“Maned Wolves suffer from a serious and possibly hereditary metabolic flaw, which may result in a syndrome called cystinuria, a failure of the renal system to absorb the amino acid cystine,” according to Louise Emmons, a research associate at the National Museum of Natural History. “Cystine is excreted in the wolves' urine, and may cause crystals to form in their kidneys and bladder, which can cause death from kidney failure or blockages in the urinary tract.”

That is not the only thing that threatens this rare animal.

Maned wolves live on insects, small mammals and reptiles, birds, birds' eggs and vegetation. About half its diet consists of fruit. They use their large ears to detect the moment of prey such as mice, guinea pigs and small lizards, which they catch by pouncing on them in the same manner as a fox. Like foxes, they have a strong odor. They do not compete with people for food and, aside from the occasional chicken, newborn lamb or piglet, do not eat livestock, since their jaws and teeth are small.

Since their fur, which smells like a skunk's, has no commercial value, the main threat to their survival is habitat destruction from logging, slash-and-burn cultivation and draining marshlands to create more farmland. Sadly, it is also hunted for sport, even though the meat and pelt are of no value. The maned wolf, once found in many South American countries, is now completely gone from Uruguay and the southern part of Argentina. It is classed as Endangered in several countries.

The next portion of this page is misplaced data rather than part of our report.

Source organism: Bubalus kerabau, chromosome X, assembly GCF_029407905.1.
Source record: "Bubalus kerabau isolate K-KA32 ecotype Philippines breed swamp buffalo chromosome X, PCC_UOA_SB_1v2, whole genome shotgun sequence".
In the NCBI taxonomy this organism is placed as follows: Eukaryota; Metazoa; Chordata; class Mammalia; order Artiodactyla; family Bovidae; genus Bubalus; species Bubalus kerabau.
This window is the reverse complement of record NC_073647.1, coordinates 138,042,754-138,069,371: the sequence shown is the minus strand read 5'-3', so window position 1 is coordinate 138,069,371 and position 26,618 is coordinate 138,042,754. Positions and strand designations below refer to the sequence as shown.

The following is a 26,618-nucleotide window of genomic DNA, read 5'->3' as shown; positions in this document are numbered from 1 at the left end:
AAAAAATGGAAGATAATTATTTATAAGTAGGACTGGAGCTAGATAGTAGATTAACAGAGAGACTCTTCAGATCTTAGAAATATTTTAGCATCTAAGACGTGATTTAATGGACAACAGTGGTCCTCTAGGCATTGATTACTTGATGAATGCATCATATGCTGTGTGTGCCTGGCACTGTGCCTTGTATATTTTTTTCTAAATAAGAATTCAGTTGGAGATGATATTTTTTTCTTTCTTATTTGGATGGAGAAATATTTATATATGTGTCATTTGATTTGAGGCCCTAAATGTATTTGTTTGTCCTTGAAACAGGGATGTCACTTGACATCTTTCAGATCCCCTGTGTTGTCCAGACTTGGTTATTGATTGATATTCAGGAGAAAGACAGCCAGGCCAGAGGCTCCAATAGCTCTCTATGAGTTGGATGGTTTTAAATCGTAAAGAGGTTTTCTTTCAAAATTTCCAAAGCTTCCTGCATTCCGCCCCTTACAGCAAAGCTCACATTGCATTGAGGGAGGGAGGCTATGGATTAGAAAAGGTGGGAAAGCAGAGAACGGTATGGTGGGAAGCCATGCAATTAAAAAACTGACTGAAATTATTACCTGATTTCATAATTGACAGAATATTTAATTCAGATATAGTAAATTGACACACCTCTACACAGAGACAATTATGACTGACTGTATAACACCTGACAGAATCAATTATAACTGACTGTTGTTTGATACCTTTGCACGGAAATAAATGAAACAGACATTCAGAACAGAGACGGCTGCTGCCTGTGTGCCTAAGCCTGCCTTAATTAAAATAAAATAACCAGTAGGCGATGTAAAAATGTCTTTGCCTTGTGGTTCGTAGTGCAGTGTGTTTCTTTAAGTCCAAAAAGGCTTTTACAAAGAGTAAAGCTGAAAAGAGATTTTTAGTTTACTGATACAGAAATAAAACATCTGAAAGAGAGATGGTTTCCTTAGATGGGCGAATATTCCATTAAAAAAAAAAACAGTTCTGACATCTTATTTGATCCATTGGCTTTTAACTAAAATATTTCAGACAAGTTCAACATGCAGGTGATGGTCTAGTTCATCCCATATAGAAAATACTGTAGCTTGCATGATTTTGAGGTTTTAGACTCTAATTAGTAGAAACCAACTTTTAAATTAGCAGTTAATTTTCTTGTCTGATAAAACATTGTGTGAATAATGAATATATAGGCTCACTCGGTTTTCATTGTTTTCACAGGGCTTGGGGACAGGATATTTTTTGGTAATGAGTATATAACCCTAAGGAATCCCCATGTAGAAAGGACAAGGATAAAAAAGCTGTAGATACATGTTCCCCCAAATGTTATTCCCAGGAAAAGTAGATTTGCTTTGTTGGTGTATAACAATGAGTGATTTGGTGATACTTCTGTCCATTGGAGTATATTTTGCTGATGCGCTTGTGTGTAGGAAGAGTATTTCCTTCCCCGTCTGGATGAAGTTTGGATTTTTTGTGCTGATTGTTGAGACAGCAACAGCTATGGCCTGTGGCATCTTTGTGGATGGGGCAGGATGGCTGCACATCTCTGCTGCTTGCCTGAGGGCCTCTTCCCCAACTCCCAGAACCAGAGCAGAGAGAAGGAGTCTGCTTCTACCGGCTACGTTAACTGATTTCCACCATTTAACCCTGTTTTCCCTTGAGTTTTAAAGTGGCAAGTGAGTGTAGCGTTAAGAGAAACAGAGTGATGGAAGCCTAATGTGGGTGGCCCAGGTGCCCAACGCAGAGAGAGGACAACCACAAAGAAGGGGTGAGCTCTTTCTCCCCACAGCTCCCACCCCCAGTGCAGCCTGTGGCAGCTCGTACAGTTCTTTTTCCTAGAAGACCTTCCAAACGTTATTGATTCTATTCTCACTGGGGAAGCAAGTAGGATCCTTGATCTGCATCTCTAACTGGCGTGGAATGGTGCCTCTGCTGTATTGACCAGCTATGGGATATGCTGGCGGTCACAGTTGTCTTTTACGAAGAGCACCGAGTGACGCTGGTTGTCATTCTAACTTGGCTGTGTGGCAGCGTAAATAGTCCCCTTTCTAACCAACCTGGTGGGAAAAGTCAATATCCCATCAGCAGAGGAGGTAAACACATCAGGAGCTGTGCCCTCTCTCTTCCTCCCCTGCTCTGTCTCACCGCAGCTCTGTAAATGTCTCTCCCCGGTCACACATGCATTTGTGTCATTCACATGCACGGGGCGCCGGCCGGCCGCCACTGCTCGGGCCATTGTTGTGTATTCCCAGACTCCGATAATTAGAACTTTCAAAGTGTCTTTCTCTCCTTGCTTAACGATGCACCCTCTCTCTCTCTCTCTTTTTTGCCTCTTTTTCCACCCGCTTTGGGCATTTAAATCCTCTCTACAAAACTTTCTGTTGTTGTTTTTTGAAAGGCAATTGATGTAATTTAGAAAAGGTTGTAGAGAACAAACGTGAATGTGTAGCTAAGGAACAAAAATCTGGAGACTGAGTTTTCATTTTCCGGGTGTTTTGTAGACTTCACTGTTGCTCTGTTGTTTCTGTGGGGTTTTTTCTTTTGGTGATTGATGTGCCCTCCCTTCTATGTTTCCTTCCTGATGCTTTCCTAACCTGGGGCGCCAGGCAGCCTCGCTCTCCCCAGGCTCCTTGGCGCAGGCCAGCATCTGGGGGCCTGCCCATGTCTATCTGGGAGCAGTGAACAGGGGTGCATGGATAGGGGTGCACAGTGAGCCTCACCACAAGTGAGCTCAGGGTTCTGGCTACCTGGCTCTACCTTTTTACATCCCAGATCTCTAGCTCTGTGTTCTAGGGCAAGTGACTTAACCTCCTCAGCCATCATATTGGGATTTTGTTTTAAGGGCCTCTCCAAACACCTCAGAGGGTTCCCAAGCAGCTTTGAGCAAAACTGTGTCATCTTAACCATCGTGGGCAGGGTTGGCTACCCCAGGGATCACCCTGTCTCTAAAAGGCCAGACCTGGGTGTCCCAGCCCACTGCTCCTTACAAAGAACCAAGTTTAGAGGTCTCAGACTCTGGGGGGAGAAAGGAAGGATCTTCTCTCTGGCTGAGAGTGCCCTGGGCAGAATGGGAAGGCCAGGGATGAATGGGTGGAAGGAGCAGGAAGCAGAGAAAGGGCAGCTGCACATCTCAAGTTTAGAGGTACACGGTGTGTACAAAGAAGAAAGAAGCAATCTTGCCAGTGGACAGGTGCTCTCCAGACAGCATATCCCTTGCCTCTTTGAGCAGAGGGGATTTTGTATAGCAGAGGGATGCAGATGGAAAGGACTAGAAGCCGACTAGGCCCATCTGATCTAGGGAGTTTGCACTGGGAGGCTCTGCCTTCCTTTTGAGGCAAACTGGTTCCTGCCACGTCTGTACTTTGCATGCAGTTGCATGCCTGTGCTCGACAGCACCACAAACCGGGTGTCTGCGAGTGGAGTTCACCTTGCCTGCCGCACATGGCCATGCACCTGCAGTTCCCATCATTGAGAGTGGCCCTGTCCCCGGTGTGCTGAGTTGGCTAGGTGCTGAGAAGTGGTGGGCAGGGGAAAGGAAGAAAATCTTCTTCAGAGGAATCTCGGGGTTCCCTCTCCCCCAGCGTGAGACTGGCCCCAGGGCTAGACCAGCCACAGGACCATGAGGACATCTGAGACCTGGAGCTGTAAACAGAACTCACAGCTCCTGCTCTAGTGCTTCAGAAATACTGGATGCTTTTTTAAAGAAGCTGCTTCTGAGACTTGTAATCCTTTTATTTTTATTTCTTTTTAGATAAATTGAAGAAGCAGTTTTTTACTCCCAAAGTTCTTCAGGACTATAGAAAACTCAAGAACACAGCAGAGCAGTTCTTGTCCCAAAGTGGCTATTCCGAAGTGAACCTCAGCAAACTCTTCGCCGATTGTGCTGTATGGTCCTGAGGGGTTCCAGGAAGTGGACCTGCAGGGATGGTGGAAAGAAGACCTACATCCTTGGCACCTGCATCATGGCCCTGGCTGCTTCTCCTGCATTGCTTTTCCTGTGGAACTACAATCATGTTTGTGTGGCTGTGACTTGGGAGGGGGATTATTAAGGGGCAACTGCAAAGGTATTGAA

It is thought there are as few as 1,500 maned wolves left in the wild.

New Book About Maned Wolves

Editors Adriana G. Consorte-McCrea and Eliana Ferraz Santos have put together an extensive volume about the maned wolf. Ecology and Conservation of the Maned Wolf: Multidisciplinary Perspectives is scheduled for publication in November of 2013. This is a pricey book that may be too much for the casual reader, but for people with a deep interest in wild canids, it will be an essential addition to one's library.

This book has gathered together everything known about the Aguará Guazú and includes all the latest research into all aspects of its habits, its interaction with the local people and conservation plans. It can be pre-ordered from Amazon.

Below are some additional books that provide information about this unusual canine.

The Biology and Conservation of Wild Canids

Wild canids are fascinating ancestors of the domestic dog. This definitive book on aspects of canid biology and the conservation of wolves, dogs, jackals and foxes covers topics...

View on Amazon

Wildlife Guide: Brazil (Globetrotter Wildlife Guides)

This exciting guide aims to inspire and help travellers to plan and enjoy tours in Brazil's finest wildlife reserves.In addition to offering advice on planning your trip and dis...

View on Amazon

Nature in Danger: Threatened Habitats and Species (Guinness Guide to Nature in Danger)

Humanity's well being and ultimate survival are inextricably bound up with the health of the natural world. We often take for granted that nature will continue to provide the ba...

View on Amazon

Updated: 05/13/2013, TerryMcNamee
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Ann on 05/13/2013

Very interesting. Didn't know that much about them. It's sad as with other wild animals people can't get along and leave alone such a unique creature!